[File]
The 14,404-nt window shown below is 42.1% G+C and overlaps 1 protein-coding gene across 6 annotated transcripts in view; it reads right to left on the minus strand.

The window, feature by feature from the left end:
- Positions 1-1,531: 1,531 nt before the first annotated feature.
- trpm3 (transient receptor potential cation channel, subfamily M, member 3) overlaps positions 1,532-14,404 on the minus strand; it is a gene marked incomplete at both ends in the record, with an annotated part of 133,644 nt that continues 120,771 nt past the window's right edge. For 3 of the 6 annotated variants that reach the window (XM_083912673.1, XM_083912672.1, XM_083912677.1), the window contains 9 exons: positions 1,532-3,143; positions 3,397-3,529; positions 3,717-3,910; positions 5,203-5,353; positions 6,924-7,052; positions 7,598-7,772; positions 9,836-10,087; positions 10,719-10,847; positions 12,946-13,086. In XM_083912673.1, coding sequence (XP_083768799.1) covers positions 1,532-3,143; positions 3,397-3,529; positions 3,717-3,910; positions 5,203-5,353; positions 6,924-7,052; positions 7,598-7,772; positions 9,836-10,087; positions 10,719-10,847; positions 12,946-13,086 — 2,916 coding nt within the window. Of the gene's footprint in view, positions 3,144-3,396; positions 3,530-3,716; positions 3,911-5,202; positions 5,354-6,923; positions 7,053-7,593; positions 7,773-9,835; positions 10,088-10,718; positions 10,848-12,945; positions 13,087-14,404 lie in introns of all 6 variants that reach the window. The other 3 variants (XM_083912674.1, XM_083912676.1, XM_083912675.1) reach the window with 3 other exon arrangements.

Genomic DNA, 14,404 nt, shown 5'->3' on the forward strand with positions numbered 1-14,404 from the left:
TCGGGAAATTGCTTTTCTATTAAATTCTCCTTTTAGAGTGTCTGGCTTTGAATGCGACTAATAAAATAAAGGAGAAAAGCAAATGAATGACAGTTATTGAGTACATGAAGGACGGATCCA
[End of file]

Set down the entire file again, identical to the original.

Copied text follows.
The 14,404-nt window shown below is 42.1% G+C and overlaps 1 protein-coding gene across 6 annotated transcripts in view; it reads right to left on the minus strand.

The window, feature by feature from the left end:
- Positions 1-1,531: 1,531 nt before the first annotated feature.
- trpm3 (transient receptor potential cation channel, subfamily M, member 3) overlaps positions 1,532-14,404 on the minus strand; it is a gene marked incomplete at both ends in the record, with an annotated part of 133,644 nt that continues 120,771 nt past the window's right edge. For 3 of the 6 annotated variants that reach the window (XM_083912673.1, XM_083912672.1, XM_083912677.1), the window contains 9 exons: positions 1,532-3,143; positions 3,397-3,529; positions 3,717-3,910; positions 5,203-5,353; positions 6,924-7,052; positions 7,598-7,772; positions 9,836-10,087; positions 10,719-10,847; positions 12,946-13,086. In XM_083912673.1, coding sequence (XP_083768799.1) covers positions 1,532-3,143; positions 3,397-3,529; positions 3,717-3,910; positions 5,203-5,353; positions 6,924-7,052; positions 7,598-7,772; positions 9,836-10,087; positions 10,719-10,847; positions 12,946-13,086 — 2,916 coding nt within the window. Of the gene's footprint in view, positions 3,144-3,396; positions 3,530-3,716; positions 3,911-5,202; positions 5,354-6,923; positions 7,053-7,593; positions 7,773-9,835; positions 10,088-10,718; positions 10,848-12,945; positions 13,087-14,404 lie in introns of all 6 variants that reach the window. The other 3 variants (XM_083912674.1, XM_083912676.1, XM_083912675.1) reach the window with 3 other exon arrangements.

Genomic DNA, 14,404 nt, shown 5'->3' on the forward strand with positions numbered 1-14,404 from the left:
TCGGGAAATTGCTTTTCTATTAAATTCTCCTTTTAGAGTGTCTGGCTTTGAATGCGACTAATAAAATAAAGGAGAAAAGCAAATGAATGACAGTTATTGAGTACATGAAGGACGGATCCA